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Flexor Carpi Radialis Muscle: Action, Origin & Insertion

Instructor: Joshua Bowles

Joshua is a Sports Medicine and Athletic Training Instructor and has a Master's degree in Kinesiology.

In this lesson, we will discuss the Flexor Carpi Radialis Muscle. We will look at what this muscle helps us to perform, and the origin and insertion of the muscle.

A Golfer's Friend

Each muscle in the human body has it's own unique function and designated purpose. Some muscles are large and are quite obvious in their action and location, while others are often unnoticed, yet vitally important in our normal everyday functions, especially if you have ever swung a golf club. Some muscles play a more important role than other in different sports. For golf, a sport that requires unique technical movements with the wrists and hands, certain muscles can help make the difference between a great day on the course, or bad day. In this lesson we will discuss one of these small but important muscles, the Flexor Carpi Radialis.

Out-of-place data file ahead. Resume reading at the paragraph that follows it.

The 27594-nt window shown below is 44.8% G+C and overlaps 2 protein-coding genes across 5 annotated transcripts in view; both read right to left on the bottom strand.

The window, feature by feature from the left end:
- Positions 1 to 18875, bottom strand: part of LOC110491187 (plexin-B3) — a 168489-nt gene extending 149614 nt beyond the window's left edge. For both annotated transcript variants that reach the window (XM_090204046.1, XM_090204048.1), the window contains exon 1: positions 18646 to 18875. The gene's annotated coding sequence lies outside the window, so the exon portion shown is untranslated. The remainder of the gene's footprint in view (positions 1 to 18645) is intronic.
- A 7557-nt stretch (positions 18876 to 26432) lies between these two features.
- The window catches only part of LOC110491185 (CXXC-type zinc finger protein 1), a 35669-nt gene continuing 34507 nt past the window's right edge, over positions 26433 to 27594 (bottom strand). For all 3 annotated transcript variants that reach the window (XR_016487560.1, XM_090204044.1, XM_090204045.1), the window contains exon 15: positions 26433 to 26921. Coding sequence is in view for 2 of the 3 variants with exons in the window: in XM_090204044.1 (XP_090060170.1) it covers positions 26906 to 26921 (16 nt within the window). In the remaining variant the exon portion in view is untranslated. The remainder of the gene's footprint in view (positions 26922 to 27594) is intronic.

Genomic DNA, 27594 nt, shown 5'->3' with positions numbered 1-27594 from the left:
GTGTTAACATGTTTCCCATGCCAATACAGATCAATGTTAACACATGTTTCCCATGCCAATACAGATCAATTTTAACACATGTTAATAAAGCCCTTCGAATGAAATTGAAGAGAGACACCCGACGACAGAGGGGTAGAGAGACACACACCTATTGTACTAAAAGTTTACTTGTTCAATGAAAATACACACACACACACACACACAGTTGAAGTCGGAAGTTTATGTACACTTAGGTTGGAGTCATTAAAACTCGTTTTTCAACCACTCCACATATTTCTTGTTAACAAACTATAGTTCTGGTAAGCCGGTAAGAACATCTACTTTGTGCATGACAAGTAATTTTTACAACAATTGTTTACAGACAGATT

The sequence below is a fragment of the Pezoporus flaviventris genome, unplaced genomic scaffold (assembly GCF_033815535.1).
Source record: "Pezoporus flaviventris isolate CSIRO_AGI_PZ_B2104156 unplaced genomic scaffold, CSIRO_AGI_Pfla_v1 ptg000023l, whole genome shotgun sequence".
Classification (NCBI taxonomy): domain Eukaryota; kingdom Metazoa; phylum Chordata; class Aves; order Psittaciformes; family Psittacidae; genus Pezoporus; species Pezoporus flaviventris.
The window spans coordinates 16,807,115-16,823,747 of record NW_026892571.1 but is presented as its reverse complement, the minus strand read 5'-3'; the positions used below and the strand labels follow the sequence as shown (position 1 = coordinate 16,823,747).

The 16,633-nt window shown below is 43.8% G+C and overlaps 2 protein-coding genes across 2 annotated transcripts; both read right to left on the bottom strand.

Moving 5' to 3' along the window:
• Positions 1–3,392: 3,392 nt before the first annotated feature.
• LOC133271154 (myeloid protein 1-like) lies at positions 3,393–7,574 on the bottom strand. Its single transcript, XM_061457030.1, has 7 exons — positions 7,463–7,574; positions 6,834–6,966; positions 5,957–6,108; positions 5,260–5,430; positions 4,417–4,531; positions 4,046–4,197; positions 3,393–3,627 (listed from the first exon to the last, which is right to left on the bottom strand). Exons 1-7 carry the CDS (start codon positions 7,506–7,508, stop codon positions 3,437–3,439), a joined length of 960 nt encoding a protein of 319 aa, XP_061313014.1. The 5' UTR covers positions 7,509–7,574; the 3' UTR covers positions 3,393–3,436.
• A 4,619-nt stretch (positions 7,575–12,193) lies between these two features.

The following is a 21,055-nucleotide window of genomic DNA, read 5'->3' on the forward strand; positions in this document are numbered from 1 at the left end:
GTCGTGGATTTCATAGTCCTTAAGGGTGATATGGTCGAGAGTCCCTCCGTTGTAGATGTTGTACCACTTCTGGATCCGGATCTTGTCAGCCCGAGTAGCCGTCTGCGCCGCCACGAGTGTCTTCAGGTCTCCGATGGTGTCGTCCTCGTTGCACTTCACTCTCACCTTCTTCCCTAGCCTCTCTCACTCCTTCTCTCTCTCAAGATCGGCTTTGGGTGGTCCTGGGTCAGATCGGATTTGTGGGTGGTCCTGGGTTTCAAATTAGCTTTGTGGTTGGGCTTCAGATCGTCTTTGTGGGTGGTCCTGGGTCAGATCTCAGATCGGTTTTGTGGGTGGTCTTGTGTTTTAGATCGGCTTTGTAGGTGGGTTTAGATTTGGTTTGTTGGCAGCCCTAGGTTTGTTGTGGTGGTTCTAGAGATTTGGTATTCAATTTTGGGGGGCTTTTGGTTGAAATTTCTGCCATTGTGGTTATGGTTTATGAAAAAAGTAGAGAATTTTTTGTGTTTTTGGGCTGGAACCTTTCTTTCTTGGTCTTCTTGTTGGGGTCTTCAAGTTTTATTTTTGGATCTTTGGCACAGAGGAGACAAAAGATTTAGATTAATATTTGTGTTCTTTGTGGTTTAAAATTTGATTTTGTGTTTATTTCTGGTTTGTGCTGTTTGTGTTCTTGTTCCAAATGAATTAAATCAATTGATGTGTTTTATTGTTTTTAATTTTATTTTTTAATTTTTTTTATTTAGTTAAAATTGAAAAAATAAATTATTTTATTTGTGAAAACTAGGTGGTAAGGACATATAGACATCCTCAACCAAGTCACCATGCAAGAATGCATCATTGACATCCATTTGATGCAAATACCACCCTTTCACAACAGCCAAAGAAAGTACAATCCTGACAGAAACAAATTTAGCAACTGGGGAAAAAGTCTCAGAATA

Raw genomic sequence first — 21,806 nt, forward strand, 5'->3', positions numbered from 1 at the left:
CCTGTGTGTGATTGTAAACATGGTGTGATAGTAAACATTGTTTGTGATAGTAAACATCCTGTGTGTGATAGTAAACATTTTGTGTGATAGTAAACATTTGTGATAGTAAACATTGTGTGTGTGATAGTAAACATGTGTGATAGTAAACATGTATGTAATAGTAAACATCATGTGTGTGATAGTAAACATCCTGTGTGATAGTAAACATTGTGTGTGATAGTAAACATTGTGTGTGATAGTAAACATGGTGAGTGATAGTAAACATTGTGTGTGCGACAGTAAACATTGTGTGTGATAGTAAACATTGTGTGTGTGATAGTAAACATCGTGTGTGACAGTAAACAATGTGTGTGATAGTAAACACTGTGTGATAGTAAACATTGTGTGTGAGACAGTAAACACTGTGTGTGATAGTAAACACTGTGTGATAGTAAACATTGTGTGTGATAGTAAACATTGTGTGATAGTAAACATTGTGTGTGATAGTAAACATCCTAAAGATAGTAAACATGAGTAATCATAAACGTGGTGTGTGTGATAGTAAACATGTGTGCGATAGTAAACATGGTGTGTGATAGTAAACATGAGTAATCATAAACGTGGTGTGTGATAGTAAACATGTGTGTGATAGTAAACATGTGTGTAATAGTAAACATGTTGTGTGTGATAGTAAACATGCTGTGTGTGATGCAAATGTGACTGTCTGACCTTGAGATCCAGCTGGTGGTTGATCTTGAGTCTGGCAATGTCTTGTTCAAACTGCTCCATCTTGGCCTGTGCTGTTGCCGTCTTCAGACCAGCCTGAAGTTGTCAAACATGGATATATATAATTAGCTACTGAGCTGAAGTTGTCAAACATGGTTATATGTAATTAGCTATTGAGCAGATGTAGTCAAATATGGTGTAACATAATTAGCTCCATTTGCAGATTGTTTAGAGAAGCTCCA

Flexor Carpi Radialis

As with all muscles, the names are derived from Latin roots. For this particular muscle there are three parts to the name. The first word ''Flexor'' means to flex, or to shorten the angle of the joint. The second word, ''Carpi'', is derived from Latin meaning the wrist. And the third word, ''Radialis'', refers to the radius, one of two bones in the lower arm. So in simplified terms, this muscle is situated along the radius in the lower arm and abducts and flexes the wrist. Abduction , also known as radial deviation, of the wrist is the movement of the hand away from the body, or another way to think of it is the thumb moving closer to the forearm. The function that the Flexor Carpi Radialis allows is why it can be so vital for golfers or anyone needing fine motor skills with the wrist.

Highlighted Flexor Carpi Radialis muscle
Flexor Carpi Radialis muscle

Origin

The Flexor Carpi Radialis is located on the anterior side of the forearm, meaning the front of forearm which is the side closest to the body when your arms are down by your side at rest. This muscle originates on the medial epicondyle of the humerus, which means on the inside of the large projection at the end of the upper arm bone located at the elbow joint. This is also the typical site of an injury with regards to the Flexor Carpi Radialis muscle, as the majority of the tension from the muscle is located on this spot.

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